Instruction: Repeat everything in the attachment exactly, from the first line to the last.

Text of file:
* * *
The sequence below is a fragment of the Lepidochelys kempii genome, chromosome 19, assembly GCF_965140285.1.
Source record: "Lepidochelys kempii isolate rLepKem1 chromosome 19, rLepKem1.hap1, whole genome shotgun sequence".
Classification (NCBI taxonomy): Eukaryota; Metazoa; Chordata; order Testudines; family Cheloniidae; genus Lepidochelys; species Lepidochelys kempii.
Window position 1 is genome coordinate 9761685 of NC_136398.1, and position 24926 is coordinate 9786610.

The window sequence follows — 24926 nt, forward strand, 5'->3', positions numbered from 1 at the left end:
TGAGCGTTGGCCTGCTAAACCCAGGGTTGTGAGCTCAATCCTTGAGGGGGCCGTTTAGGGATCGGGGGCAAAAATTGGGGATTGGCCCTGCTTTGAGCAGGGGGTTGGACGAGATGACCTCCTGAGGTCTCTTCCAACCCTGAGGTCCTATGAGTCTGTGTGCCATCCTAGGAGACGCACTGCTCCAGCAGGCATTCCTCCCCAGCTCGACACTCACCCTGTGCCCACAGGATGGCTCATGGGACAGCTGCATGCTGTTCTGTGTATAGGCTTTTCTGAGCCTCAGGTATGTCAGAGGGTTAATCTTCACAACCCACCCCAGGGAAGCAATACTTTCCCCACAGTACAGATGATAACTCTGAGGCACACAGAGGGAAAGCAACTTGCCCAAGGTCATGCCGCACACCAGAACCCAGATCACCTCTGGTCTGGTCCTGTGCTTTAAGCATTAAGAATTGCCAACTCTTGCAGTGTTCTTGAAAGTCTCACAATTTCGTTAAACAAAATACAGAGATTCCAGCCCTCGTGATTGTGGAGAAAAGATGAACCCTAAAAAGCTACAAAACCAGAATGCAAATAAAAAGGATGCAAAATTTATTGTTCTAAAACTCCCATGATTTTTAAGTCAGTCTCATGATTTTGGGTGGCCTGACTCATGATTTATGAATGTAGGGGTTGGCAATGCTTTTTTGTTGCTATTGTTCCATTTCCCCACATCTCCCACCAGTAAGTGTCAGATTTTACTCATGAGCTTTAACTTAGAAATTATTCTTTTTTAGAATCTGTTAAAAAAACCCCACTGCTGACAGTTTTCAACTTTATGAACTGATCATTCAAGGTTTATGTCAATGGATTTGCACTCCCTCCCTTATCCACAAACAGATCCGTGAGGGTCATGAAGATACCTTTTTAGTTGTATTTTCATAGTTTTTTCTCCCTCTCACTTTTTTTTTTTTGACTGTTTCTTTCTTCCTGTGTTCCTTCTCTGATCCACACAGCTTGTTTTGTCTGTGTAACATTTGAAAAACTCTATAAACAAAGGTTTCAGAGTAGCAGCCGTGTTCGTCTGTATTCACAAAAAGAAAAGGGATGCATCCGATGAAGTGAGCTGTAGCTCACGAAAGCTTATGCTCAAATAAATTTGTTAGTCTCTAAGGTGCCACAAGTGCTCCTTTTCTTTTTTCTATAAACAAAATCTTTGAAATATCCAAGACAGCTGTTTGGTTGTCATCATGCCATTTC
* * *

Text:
The sequence below is a fragment of the Lepidochelys kempii genome, chromosome 19, assembly GCF_965140285.1.
Source record: "Lepidochelys kempii isolate rLepKem1 chromosome 19, rLepKem1.hap1, whole genome shotgun sequence".
Classification (NCBI taxonomy): Eukaryota; Metazoa; Chordata; order Testudines; family Cheloniidae; genus Lepidochelys; species Lepidochelys kempii.
Window position 1 is genome coordinate 9761685 of NC_136398.1, and position 24926 is coordinate 9786610.

The window sequence follows — 24926 nt, forward strand, 5'->3', positions numbered from 1 at the left end:
TGAGCGTTGGCCTGCTAAACCCAGGGTTGTGAGCTCAATCCTTGAGGGGGCCGTTTAGGGATCGGGGGCAAAAATTGGGGATTGGCCCTGCTTTGAGCAGGGGGTTGGACGAGATGACCTCCTGAGGTCTCTTCCAACCCTGAGGTCCTATGAGTCTGTGTGCCATCCTAGGAGACGCACTGCTCCAGCAGGCATTCCTCCCCAGCTCGACACTCACCCTGTGCCCACAGGATGGCTCATGGGACAGCTGCATGCTGTTCTGTGTATAGGCTTTTCTGAGCCTCAGGTATGTCAGAGGGTTAATCTTCACAACCCACCCCAGGGAAGCAATACTTTCCCCACAGTACAGATGATAACTCTGAGGCACACAGAGGGAAAGCAACTTGCCCAAGGTCATGCCGCACACCAGAACCCAGATCACCTCTGGTCTGGTCCTGTGCTTTAAGCATTAAGAATTGCCAACTCTTGCAGTGTTCTTGAAAGTCTCACAATTTCGTTAAACAAAATACAGAGATTCCAGCCCTCGTGATTGTGGAGAAAAGATGAACCCTAAAAAGCTACAAAACCAGAATGCAAATAAAAAGGATGCAAAATTTATTGTTCTAAAACTCCCATGATTTTTAAGTCAGTCTCATGATTTTGGGTGGCCTGACTCATGATTTATGAATGTAGGGGTTGGCAATGCTTTTTTGTTGCTATTGTTCCATTTCCCCACATCTCCCACCAGTAAGTGTCAGATTTTACTCATGAGCTTTAACTTAGAAATTATTCTTTTTTAGAATCTGTTAAAAAAACCCCACTGCTGACAGTTTTCAACTTTATGAACTGATCATTCAAGGTTTATGTCAATGGATTTGCACTCCCTCCCTTATCCACAAACAGATCCGTGAGGGTCATGAAGATACCTTTTTAGTTGTATTTTCATAGTTTTTTCTCCCTCTCACTTTTTTTTTTTTGACTGTTTCTTTCTTCCTGTGTTCCTTCTCTGATCCACACAGCTTGTTTTGTCTGTGTAACATTTGAAAAACTCTATAAACAAAGGTTTCAGAGTAGCAGCCGTGTTCGTCTGTATTCACAAAAAGAAAAGGGATGCATCCGATGAAGTGAGCTGTAGCTCACGAAAGCTTATGCTCAAATAAATTTGTTAGTCTCTAAGGTGCCACAAGTGCTCCTTTTCTTTTTTCTATAAACAAAATCTTTGAAATATCCAAGACAGCTGTTTGGTTGTCATCATGCCATTTC